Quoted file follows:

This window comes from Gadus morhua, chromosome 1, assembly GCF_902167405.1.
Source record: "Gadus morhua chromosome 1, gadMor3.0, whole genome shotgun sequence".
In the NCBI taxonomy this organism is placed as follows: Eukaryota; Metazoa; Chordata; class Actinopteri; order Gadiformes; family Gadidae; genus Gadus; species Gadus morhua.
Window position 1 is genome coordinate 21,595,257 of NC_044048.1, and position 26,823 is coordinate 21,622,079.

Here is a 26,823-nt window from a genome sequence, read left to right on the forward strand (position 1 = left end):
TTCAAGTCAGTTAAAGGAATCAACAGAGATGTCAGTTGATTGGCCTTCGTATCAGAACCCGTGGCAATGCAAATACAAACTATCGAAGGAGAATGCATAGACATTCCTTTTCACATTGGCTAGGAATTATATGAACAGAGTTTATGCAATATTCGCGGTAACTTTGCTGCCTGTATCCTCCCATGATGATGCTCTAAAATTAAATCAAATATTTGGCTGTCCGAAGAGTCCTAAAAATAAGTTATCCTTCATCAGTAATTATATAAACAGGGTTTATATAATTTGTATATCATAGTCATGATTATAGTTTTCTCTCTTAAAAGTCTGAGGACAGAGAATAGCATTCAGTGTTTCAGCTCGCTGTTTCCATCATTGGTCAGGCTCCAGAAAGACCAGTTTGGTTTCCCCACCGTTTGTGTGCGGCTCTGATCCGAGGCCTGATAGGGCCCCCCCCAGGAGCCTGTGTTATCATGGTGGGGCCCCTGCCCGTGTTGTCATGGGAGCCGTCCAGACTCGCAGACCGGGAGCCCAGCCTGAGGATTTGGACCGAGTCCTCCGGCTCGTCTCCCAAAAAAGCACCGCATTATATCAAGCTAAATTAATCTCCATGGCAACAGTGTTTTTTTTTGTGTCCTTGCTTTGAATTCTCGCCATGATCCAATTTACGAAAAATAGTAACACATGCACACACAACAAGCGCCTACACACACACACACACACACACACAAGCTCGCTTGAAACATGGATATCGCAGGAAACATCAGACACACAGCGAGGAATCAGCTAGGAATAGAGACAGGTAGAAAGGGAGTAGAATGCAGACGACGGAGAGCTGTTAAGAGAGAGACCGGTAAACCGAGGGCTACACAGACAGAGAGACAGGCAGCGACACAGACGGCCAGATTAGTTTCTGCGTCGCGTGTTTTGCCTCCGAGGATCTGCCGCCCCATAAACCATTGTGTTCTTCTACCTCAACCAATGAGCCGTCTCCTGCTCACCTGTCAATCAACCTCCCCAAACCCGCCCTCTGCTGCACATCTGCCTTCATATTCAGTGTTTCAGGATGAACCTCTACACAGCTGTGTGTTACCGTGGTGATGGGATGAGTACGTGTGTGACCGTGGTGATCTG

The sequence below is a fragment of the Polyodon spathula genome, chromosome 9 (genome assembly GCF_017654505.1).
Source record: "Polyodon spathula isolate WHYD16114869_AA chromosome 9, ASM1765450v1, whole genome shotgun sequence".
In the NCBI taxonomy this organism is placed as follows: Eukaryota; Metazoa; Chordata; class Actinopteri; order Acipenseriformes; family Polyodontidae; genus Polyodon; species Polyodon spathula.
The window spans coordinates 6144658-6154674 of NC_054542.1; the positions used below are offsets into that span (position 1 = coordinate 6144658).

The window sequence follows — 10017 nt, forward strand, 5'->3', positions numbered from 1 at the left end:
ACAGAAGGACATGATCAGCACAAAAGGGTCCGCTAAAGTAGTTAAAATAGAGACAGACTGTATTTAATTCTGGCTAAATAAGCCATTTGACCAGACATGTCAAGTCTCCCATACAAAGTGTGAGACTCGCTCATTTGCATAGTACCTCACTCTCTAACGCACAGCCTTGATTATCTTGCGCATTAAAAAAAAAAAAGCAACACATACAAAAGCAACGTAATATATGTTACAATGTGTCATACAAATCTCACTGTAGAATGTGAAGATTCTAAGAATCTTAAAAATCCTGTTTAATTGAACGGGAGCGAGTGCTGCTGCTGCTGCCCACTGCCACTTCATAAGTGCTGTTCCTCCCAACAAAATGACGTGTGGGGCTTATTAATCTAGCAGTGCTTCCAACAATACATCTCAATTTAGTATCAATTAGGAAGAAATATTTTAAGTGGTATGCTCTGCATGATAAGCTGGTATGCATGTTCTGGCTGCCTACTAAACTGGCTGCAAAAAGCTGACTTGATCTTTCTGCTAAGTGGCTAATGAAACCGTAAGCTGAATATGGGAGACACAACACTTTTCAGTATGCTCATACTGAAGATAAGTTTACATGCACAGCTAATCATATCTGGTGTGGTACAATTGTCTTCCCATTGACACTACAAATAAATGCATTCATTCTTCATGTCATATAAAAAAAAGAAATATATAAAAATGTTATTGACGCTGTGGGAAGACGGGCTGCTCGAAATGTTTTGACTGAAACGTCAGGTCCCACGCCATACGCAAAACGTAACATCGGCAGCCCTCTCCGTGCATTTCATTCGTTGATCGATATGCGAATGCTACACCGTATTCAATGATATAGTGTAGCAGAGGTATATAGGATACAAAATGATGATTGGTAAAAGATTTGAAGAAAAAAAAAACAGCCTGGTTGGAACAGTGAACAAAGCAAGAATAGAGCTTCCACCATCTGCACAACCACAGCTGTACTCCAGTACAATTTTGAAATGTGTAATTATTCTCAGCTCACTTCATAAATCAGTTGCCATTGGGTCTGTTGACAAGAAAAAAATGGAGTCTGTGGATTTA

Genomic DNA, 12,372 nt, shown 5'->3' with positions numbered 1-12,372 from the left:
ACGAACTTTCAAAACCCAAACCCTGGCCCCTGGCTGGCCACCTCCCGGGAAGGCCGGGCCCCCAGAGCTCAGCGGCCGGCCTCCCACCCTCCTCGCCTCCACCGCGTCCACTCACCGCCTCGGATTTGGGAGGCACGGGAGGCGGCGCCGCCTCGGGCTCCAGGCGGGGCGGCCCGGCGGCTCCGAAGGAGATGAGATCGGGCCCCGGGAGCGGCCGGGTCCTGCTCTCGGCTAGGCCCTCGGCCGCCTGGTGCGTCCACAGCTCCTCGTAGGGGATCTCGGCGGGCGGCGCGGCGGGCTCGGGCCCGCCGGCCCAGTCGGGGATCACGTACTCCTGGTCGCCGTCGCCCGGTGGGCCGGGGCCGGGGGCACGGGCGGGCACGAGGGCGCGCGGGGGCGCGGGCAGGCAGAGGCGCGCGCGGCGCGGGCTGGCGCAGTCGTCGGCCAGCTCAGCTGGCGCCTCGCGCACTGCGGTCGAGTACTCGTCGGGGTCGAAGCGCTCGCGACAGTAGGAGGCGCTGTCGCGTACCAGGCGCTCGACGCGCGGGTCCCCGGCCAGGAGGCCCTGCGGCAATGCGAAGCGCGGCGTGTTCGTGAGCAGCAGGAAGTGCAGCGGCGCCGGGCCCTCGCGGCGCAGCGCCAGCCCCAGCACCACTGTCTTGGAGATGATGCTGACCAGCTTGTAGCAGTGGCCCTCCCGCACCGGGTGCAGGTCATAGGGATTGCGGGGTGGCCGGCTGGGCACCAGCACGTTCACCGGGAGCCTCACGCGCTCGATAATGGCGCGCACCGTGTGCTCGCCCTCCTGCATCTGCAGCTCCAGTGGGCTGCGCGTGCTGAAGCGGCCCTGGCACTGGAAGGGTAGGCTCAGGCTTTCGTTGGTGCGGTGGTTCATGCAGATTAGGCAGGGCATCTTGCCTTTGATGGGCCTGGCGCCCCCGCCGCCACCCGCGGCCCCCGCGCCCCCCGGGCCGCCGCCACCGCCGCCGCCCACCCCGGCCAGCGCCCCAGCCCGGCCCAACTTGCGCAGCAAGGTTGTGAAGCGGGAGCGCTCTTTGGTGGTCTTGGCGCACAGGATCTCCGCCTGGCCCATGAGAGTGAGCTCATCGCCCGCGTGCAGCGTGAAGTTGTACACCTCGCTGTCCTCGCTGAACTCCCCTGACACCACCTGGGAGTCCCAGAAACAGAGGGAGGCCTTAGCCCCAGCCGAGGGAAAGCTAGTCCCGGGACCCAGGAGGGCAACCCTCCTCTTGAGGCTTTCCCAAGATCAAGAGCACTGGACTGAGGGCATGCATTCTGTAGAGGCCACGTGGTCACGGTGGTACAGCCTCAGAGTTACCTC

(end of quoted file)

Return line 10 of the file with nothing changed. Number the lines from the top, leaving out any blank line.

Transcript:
The window spans coordinates 6144658-6154674 of NC_054542.1; the positions used below are offsets into that span (position 1 = coordinate 6144658).